ST. LOUIS — After a tough winter, St. Louis produce distributors and retailers are glad to see summer.

Sales of melons and other commodities have been steady this year for Midwest Best Produce Inc., said Dan Pupillo Jr., the company’s president.

“It’s been a good year,” Pupillo said of watermelon sales. “We flew through the winter, then February to spring was a tight market for North Florida and Georgia.”

Distributors put winter blahs behind themSummer markets, however, threw Midwest Best a bit of a curve ball, Pupillo said.

“We thought it would be tight for the Fourth, but we ended up having a surplus. And with a lot coming in after the holiday, it’s a slow time. We need to keep the crop turning over until we’re caught up.”

Watermelons are Midwest Best’s top commodity, Pupillo said. The company also ships cantaloupes, honeydews, mangoes, limes and other fruits and tomatoes, onions and other staple vegetables.

“In St. Louis and the Midwest, we do quite a bit of pineapples, cantaloupes, honeydews, limes and mangoes,” he said.

Midwest Best remains focused on keeping one step ahead of its customers’ food safety demands.

“We’re concentrating on streamlining, running a clean, efficient building,” he said. “With the new food safety guidelines, you have to stay on top of it. We’re trying to be proactive.”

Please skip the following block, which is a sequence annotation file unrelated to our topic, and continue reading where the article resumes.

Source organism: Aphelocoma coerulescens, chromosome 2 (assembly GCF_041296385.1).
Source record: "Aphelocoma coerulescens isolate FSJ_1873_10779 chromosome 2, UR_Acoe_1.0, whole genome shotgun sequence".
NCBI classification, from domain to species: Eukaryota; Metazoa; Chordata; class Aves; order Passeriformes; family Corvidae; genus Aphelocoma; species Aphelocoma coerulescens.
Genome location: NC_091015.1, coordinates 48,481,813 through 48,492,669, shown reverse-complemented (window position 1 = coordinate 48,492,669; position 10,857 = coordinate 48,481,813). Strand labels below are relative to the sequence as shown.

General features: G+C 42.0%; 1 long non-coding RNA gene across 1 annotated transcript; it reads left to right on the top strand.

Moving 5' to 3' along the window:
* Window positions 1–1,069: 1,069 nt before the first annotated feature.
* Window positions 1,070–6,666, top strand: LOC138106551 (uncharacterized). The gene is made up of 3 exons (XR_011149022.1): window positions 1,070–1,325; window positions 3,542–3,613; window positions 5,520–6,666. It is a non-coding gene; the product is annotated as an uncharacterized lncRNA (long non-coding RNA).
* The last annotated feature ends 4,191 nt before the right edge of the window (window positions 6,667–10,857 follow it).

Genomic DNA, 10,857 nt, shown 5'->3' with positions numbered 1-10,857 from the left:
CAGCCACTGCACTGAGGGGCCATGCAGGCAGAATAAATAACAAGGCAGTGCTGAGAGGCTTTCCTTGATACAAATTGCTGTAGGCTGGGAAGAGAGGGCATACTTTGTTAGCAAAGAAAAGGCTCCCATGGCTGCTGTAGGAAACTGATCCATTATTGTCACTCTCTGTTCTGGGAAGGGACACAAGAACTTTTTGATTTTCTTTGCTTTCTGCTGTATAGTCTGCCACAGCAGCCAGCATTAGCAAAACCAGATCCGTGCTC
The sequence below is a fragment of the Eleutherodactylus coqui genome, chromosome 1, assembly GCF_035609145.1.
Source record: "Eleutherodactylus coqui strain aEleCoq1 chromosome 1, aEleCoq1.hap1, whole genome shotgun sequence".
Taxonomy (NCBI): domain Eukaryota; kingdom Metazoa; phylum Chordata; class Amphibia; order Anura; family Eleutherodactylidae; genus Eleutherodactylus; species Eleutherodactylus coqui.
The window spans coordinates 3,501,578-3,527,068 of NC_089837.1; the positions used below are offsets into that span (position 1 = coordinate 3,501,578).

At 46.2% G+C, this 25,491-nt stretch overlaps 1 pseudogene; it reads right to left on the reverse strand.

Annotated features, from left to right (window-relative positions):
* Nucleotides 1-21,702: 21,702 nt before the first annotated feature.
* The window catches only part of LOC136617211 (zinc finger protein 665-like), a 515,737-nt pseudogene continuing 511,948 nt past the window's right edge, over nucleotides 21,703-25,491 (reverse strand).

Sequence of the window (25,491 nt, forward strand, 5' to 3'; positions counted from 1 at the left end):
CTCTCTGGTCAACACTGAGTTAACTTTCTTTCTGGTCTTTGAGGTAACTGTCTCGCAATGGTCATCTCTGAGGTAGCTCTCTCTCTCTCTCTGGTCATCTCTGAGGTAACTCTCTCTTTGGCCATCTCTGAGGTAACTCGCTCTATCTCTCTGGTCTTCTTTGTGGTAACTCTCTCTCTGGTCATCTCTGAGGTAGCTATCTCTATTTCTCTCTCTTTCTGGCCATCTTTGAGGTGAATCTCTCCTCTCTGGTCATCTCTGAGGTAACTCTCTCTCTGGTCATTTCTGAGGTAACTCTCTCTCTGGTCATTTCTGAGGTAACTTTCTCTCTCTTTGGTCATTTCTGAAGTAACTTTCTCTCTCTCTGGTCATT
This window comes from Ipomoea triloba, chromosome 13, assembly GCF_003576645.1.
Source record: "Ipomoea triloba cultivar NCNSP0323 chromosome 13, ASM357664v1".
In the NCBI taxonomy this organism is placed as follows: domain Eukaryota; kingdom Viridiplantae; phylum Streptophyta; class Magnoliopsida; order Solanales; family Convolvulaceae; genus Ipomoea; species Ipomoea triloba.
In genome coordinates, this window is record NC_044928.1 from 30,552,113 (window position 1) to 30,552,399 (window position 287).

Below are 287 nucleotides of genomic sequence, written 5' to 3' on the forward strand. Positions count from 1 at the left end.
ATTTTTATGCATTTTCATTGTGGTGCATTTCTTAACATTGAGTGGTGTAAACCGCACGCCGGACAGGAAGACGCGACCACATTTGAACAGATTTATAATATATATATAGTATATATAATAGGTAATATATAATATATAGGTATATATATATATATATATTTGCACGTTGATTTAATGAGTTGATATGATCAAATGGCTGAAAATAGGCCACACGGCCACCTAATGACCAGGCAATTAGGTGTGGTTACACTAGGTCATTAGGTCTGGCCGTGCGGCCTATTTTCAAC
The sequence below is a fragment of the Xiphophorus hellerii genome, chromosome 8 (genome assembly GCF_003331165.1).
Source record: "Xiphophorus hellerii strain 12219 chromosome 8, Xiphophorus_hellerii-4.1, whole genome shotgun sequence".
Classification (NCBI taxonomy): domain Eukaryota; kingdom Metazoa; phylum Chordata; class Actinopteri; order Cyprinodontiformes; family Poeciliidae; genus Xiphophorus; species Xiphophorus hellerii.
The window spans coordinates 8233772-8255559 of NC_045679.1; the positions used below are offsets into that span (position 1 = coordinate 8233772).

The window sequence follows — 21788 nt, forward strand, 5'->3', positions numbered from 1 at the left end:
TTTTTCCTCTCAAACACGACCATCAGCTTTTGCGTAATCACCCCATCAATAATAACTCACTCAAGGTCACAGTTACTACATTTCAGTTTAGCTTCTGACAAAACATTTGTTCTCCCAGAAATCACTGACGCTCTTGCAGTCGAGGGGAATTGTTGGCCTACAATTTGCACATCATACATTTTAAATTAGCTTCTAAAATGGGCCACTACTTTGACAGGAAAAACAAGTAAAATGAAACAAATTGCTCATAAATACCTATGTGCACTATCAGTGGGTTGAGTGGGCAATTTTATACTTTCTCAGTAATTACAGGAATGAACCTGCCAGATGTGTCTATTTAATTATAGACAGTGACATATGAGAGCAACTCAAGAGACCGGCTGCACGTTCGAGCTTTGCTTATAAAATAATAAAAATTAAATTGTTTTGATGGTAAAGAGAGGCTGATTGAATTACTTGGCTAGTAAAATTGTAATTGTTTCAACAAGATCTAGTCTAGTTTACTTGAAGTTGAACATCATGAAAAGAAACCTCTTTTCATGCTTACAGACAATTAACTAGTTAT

Keeping up with the constantly evolving demands of picky consumers keep St. Louis retailers on their toes, said Greg Lehr, produce manager for local retail chain William A. Straub.

“The produce industry is ever-changing. It’s always tough,” Lehr said. “The last 10 years, it seems like there’s always an issue somewhere. People want what they want when they want it.”

Continued recovery from the Great Recession has been a boon for the St. Louis produce industry, said Dale Vaccaro, owner of Vaccaro & Sons Produce.

“Business has been good,” Vaccaro said. “I think the economy is turning around slowly.”

The year got off to a rough start for many St. Louis wholesalers, thanks to the abnormally cold winter, said Steve Wielansky, partner in Independent Fruit & Produce.

“It was a big challenge,” Wielansky said. “The weather was brutal here.”

Sal Pupillo, co-owner of H.R. Bushman & Son, agreed.

“It was a very tough winter,” he said. “Then the weather improved, and (St. Louis) starts with the homegrown. Usually it’s slow until late August.”

That’s because Bushman isn’t big into local deals, instead focusing on potatoes, onions, tomatoes and other staples from other growing areas around the country.

After the bad winter, things turned around in the spring and have stayed on track, said Jim Heimos, president of wholesaler George A. Heimos Produce Co. Inc.

“Winter was a little tough because of the weather, but summer’s been very good. And even with the cold early on, markets across the board have been good from March on.”

About half of Heimos Produce’s business should go to retail, and the other half to foodservice via purveyors, Heimos said.

The St. Louis Produce Market may not have as many players as it used to, Heimos said, but it’s still thriving.

“Years ago there were quite a few of us here. Now we’re down to half a dozen, but it’s very strong for the ones that remained.”

The market draws customers from within a 300-mile radius, Heimos said. Having several distributors in the same place continues to be an attractive draw for buyers, he said.

“There are still people who like to physically come to the market, especially in summertime,” Heimos said.

There are even people who will drive from as far as 200 miles away, pick up an order between 7-10 p.m., drive home and sell it to their customers the next day, Heimos said.